Myron M. Levine
Myron M. (“Mike”) Levine received his MD from the Medical College of Virginia in 1967 (where he was a member of the Alpha Omega Alpha medical honor society) and went on to become Board-certified in both Pediatrics and Preventive Medicine. He studied Tropical Public Health at the London School of Hygiene and Tropical Medicine and received a DTPH in 1974. In that year, he also co-founded the Center for Vaccine Development (the CVD) at the University of Maryland School of Medicine. He has devoted his career to accelerate the development and introduction of vaccines against infections that pose a great burden on children and adults in developing countries (e.g., Shigella, typhoid fever, cholera, diarrheagenic Escherichia coli, malaria). In 1979, as a Pan American Health Organization consultant, he assisted Dr. Jose Manuel Borgoño in establishing the Typhoid Fever Control Program in the Ministry of Health of Chile and served as advisor to the Program until the early 1990s. CVD-Chile, a field unit of the CVD was established as a formal juridical public health research entity in Chile in 1991. Under his leadership, another field unit, CVD-Mali, was established in Bamako, Mali, West Africa; collaborating with Malian physicians and investigators, this unit serves as a public health research arm of the Malian Ministry of Health. At the University of Maryland School of Medicine he has served since 1984 as Professor and Head of the Division of Geographic Medicine in the Department of Medicine and from 1985 to 2006 as Professor and Head of the Division of Infectious Diseases and Tropical Pediatrics in the Department of Pediatrics.
Mike Levine has authored 461 papers in peer reviewed scientific journals and more than 100 book chapters. He is Chief Editor of “New Generation Vaccines”, the leading textbook of research vaccinology; the 4th edition of will be published in 2008. He has been highly successful in receiving large grant awards from the NIH and the Bill and Melinda Gates Foundation. Some recent grants include $50 million from the NIH as Principal Investigator of a Regional Center of Excellence, $20.4 million from the Gates Foundation to develop a new measles vaccine for immunizing infants in developing countries who are too young to receive the current measles vaccine and $29 million from the Gates Foundation to study the burden and etiology of diarrheal disease in eight sites in sub-Sahara Africa and South Asia.
He has received many honors acknowledging his research contributions. To cite a few, he was elected a member of the American Society of Clinical Investigation (“the Young Turks”) (1986), the American Association of Physicians (“the Old Turks”) (1993) and the American Epidemiological Society (1982). In 1995 he was elected to the Institute of Medicine of the National Academy of Sciences and in 1998 he received the Albert B. Sabin Gold Medal Award for lifetime achievement in the field of vaccinology. Based on his vaccine research, in 2000 the Institute for Science Information recognized Dr. Levine as one of the top 100 most highly cited, influential researchers in the field of immunology. Since 2003, he has served as Principal Investigator of the Middle Atlantic Region Center of Excellence for Biodefense and Emerging Infectious Diseases Research, a $50 million NIH-funded consortium that includes > 60 investigators from 16 medical schools.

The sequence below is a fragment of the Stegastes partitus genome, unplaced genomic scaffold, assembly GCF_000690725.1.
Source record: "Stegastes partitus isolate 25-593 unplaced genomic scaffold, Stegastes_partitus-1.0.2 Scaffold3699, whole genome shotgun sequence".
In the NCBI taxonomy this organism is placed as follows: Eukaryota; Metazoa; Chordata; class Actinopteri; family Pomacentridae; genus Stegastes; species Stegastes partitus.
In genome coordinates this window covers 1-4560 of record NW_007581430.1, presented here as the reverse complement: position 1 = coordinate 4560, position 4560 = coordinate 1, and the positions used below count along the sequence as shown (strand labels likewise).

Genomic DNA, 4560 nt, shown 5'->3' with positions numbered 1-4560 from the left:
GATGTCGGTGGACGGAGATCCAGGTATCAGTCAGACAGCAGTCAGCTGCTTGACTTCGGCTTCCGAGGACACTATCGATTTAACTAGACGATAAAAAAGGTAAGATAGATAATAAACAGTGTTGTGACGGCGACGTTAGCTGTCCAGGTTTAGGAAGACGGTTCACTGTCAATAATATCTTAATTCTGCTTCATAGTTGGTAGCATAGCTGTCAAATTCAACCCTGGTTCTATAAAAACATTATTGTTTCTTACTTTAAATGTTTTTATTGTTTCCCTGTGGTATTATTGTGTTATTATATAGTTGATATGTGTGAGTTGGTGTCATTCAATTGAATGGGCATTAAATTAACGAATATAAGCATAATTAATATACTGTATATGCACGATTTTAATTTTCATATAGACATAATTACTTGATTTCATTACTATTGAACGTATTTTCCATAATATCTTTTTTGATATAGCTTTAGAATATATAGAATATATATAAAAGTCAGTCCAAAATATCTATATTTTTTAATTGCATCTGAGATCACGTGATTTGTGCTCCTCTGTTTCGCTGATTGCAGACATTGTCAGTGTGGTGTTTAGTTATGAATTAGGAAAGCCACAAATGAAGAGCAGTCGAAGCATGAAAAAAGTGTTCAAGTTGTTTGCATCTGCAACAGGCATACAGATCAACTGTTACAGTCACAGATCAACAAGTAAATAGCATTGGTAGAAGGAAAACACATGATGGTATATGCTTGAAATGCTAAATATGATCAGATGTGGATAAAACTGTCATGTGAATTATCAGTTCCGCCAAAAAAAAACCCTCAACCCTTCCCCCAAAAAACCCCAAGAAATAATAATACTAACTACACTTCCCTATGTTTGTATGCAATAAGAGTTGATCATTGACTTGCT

Mike Levine has served as President of two national societies, the American Society of Tropical Medicine and Hygiene (2006) and the American Epidemiological society (2001). He has also received multiple honors for his public health and humanitarian efforts. Among these are the Rank of “Grand Officer of the National Order of Mali” presented on behalf of the President of Mali, His Excellency Amadou Toumani Touré, for efforts in developing and distributing vaccines to the children of Mali. This honor is traditionally bestowed only to heads of state; (past recipients include U.S. President Jimmie Carter and President Jacques Chirac of France). In the January 2002 issue of Baltimore Magazine, Myron Levine was featured as one of ten “Baltimoreans of the Year”, an honor bestowed in recognition of improving the way of life in Baltimore in 2001; (another recipient that year was baseball hall of fame inductee Cal Ripken, Jr.).
Dr. Levine is a tireless provider of service to the international community in the area of public policy on immunizations and on strategies to foster the development of vaccines against diseases of particular importance to the developing and tropical world. He has served on multiple World Health Organization committees and advisory groups and repeatedly as an advisor to the Bill and Melinda Gates Foundation, the Rockefeller Foundation and the National Institutes of Health. He served as a member of the initial Working Group of the Global Alliance for Vaccines and Immunization (GAVI), 1999 –2002 and as Co-Chair of GAVI’s Task Force on Research and Development. He also serves on a Board of the Institute of Medicine and on multiple IOM committees (and during the past 12 months has Chaired two Institute of Medicine Committees).
Two recent phenomena, “emerging infections” and bioterrorism, have underscored the importance of the area in which Mike Levine carries out research. The general public, as well as scientists and health professionals have come to recognize that the world’s human population comprises a “global village”, and that most pathogens have global reservoirs that do not respect national borders.